How one word can disable an iPhone’s WiFi functionality
A researcher has found a way to disable the WiFi functionality on iPhones by getting them to join a WiFi hotspot with a weird name.
This shouldn’t be happening. The first thing you learn in coding school when it comes to input (which is literally any data a device has to do something with) is to validate it. Well, maybe not the first thing, but if you want to practice secure coding it is one of the most important things: Make sure that a hacker can not abuse your application by feeding it something it can’t digest. Like a WiFi network name.
It is not the first time by the way that iPhones can be compromised by using a format string vulnerability. And I’m afraid it will not be the last.
Let’s talk iPhone
iPhones are supposedly much more secure than Android devices, but as it turns out I can disconnect your secure iPhone from any WiFi by using a simple format string vulnerability. All I would have to do is make you connect to a specific WiFi hotspot.
The magical WiFi network name (SSID) for fritzing your phone is
%p%s%s%s%s%n but since the underlying issue is almost certainly the fact that
% is interpreted as a string format specifier, you can bet there are more possibilities to be found.
String format specifiers
In programming you sometimes have to build words and sentences you want to show the user using some information you know in advance, and some you don’t. In C and C-style languages, string format specifiers are used. They have a special meaning and are processed as variables or commands by the
A simple printf command might look like this:
printf("Malwarebytes %n rules", &c);
In this example
%n is a string format specifier that modifies the output. When the program prints the sentence “Malwarebytes %n rules” the
%n will be replaced by the number of characters preceding it, so it will output:
Malwarebytes 13 rules
There are many other format specifiers that do different things. They look like a percentage sign followed by a single character that specifies the type of data, for example
%s will be replaced by a string of characters,
%d by a number (a decimal integer),
%p by a pointer address and so on.
So you can see why an WiFi network called
%p%s%s%s%s%n might cause problems. Apple’s programmers should have ensured their code reads names like that as percent signs and letters, not as string format specifiers. It seems they didn’t.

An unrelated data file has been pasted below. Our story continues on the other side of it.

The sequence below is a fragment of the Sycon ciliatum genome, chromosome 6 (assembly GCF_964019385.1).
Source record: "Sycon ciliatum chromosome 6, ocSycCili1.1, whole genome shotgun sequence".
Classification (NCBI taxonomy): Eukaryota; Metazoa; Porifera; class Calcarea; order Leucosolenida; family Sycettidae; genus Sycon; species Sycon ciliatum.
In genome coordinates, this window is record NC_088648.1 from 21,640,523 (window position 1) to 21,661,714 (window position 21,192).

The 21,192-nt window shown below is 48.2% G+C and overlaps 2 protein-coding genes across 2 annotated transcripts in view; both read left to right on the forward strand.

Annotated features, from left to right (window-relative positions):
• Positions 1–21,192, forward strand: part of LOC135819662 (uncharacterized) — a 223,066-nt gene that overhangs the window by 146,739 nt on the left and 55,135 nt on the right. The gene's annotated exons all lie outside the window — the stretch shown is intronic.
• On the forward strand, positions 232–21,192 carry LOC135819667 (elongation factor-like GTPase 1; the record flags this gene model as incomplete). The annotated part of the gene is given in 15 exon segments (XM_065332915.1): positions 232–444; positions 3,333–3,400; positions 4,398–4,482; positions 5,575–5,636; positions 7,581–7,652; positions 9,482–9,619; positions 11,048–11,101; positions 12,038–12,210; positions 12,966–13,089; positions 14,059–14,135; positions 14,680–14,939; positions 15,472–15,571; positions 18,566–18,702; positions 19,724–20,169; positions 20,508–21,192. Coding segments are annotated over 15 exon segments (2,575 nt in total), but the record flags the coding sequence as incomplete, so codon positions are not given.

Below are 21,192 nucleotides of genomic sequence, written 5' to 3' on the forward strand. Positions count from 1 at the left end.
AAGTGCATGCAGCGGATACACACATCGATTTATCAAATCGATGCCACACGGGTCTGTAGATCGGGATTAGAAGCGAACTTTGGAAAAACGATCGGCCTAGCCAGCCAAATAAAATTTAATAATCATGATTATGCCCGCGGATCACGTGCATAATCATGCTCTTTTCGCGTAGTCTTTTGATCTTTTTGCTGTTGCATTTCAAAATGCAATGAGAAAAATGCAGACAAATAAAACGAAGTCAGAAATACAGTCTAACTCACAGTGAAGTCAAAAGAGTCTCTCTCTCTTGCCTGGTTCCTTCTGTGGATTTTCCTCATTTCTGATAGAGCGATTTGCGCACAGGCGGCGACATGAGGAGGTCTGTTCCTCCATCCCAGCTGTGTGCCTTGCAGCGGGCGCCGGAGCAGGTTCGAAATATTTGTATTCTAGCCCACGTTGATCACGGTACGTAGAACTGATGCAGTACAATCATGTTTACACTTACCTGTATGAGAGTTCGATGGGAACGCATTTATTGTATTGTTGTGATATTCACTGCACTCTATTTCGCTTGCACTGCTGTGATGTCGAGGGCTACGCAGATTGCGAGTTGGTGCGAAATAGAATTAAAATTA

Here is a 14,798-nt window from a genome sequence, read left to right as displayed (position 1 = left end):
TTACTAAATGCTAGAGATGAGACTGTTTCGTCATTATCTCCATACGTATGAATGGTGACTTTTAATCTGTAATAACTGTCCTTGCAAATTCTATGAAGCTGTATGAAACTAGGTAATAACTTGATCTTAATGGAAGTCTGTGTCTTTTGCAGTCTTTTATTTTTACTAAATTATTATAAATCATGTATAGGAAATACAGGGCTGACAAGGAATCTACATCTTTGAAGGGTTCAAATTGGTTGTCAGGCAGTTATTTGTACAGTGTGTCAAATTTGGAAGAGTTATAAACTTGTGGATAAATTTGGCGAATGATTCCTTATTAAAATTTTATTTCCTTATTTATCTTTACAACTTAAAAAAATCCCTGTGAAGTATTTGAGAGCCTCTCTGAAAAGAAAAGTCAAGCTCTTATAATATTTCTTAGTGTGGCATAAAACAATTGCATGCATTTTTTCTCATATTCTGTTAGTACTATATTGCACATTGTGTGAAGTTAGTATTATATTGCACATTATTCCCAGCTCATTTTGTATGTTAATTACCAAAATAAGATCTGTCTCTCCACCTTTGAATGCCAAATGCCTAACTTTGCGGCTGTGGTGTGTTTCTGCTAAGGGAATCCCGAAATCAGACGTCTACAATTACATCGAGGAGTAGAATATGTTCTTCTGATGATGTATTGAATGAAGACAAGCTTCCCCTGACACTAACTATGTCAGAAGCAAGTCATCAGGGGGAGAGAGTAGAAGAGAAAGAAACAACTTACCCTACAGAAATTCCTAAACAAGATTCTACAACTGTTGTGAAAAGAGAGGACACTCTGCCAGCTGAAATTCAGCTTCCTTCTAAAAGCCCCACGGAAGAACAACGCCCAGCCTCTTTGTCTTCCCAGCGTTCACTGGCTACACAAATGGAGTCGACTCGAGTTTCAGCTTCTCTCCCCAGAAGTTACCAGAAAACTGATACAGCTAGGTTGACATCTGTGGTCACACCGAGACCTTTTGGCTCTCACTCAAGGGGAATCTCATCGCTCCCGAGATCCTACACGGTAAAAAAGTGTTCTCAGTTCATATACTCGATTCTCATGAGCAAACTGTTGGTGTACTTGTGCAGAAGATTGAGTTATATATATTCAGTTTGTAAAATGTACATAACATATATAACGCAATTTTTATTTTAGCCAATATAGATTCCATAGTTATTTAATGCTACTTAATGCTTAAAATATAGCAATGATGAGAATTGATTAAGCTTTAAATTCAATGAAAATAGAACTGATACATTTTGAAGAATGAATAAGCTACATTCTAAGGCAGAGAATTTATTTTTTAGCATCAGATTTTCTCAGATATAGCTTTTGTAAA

I can hear you thinking, so what? I would never join a WiFi Hotspot with such a weird name. Well, maybe you wouldn’t, if you would notice that the name looks out of the ordinary. But anyone can spoof a well-known SSID and your device will happily connect to it again if it’s connected to an open SSID by that name before.
Other research has shown that the vulnerability is not only restricted to the iOS operating system, it can potentially affect the macOS operating system. The same research team found a way to construct the network name in a way that does not expose the user to the weird characters, making it look like a legitimate, existing network name.
It is not impossible that researchers will find a way to construct SSID names that can lead to remote code execution (RCE) attacks. But this will probably turn out to be too complicated since you would be limited by the maximum length of an SSID (32 characters), the limited functionality of the string format specifier, and the memory location of the format string. The format string is located on the heap which does not provide the attacker control of the pointers on stack. Which is not to say that this method could not be used in combination with other vulnerabilities.
Recovery from testing
If you couldn’t resist testing this and now you want your WiFi options back, here is how to do it. You will have to reset their iPhone network settings (Settings > General > Reset > Reset Network Settings), which will erase all your WiFi passwords. This is not a permanent fix for the issue. Any time your device is affected by the issue, you will have to reset it again.
And don’t go overboard with your testing. As this researcher has found out the reset does not work for every possible string.
The post How one word can disable an iPhone’s WiFi functionality appeared first on Malwarebytes Labs.
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